Historic vote

Published : Jul 29, 2011 00:00 IST

Thailand: Yingluck Shinawatra wins the July 3 general elections to become the country's first woman Prime Minister.

in Singapore

CREATING history in the deeply polarised politics of Thailand, Yingluck Shinawatra emerged victorious in the July 3 general elections to become the first woman Prime Minister of the country, which has a constitutional monarch.

As the 44-year-old sister of former Prime Minister Thaksin Shinawatra, a controversial but charismatic leader now in self-imposed exile, Yingluck plunged into the high-voltage Thai politics only a few weeks before the elections. Yet she hit the winning trail almost at the very start of her campaign for the top post. As an educated and successful professional in the world of business and corporate management, Yingluck exuded unusual charm and evoked high expectations. With the people beginning to favour her in the pre-election public opinion polls, largely on account of her credentials as a new face, pundits favoured her to defeat Abhisit Vejjajiva, a highly articulate leader with a deeply sullied record in office.

Significantly, however, and despite the pre-election opinion polls in her favour, the politically proactive Thai military elite made no noteworthy overture to her in the run-up to the elections. Instead, the military leaders rooted for Abhisit. A comment by a top Army leader at the height of the heated election campaign was widely interpreted as a call for a pro-Abhisit vote.

As a result, Yingluck's electoral triumph was immediately seen in wider South-East Asian circles as a popular slap on the face for the military elite.

Yingluck did not bring any negative political baggage to the election campaign. And her brother Thaksin gave her huge name recognition. It hardly needs to be emphasised that Thaksin, overthrown by the Army in a bloodless coup in September 2006, has remained an unsolved riddle for the military leaders and their political allies and associates in the civilian domain. Viewed in this perspective, Yingluck really opened her political innings on a sticky wicket. At the same time, she started batting in a well-protected mode. Across a wide spectrum of Thais, with the poor and disadvantaged people at the core, Thaksin was (and still is) a larger-than-life hero even after his removal. Given this reality, though, Yingluck did, on balance, face a campaign-time challenge of convincing anti-Thaksin activists that she was a leader-in-the-making in her own right.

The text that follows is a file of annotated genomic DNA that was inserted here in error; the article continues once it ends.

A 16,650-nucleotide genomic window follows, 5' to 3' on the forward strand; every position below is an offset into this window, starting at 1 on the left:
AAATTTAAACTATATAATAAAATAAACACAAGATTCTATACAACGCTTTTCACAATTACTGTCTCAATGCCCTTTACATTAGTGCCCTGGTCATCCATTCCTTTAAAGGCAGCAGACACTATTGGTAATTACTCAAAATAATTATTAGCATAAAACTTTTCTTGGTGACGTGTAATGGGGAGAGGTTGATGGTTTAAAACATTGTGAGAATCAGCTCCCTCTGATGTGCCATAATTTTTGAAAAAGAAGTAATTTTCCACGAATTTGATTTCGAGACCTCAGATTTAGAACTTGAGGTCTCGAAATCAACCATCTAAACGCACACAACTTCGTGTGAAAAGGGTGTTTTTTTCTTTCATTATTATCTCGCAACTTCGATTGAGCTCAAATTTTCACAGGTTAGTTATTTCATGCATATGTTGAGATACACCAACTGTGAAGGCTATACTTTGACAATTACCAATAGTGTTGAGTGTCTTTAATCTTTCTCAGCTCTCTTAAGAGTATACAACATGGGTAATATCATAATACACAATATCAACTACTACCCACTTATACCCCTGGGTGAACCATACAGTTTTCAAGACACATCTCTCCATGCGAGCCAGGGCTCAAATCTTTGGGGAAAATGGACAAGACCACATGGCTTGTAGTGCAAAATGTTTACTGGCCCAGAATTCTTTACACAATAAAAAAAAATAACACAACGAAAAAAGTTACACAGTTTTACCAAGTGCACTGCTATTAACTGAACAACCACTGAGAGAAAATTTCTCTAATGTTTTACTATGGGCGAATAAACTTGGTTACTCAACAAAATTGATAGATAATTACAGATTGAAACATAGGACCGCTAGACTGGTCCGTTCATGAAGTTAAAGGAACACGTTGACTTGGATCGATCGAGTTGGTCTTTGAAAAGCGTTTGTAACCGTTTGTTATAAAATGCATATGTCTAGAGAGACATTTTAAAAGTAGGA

In the eyes of a number of observers, the elections were, in reality, a contest between two proxies: Abhisit on behalf of the military elite and Yingluck acting for Thaksin. Unsurprisingly, during the campaign, the Abhisit camp did raise the spectre of Thaksin, who was convicted and sentenced in absentia in a graft case under the watch of the coup masters who toppled him and their political allies. As a result, as Thais went to the polls, Thaksin remained in voluntary exile but as a proclaimed fugitive who would need an amnesty to be able to live in Thailand with or without a new political career of his own. And Yingluck, for her part, kept her critics guessing during the campaign about her real position, as a potential Prime Minister, on the controversial issue of amnesty for her elder brother.

Throughout the campaign, Thaksin, too, tried to stay above the controversies of his personal agenda. He sent out mixed signals about the exact extent of his political influence over his sister. He did, however, portray her as a person with courage and determination similar to his own. On election day, therefore, he first telephoned her to wish her well. Thereafter, as the exit polls showed her heading for a decisive mandate, he congratulated her. And he pointedly said her tough work would now begin. In this milieu of Thaksin's protective political umbrella for Yingluck and the Thai military's huge shadow over Abhisit, the message from the election mandate has three dimensions.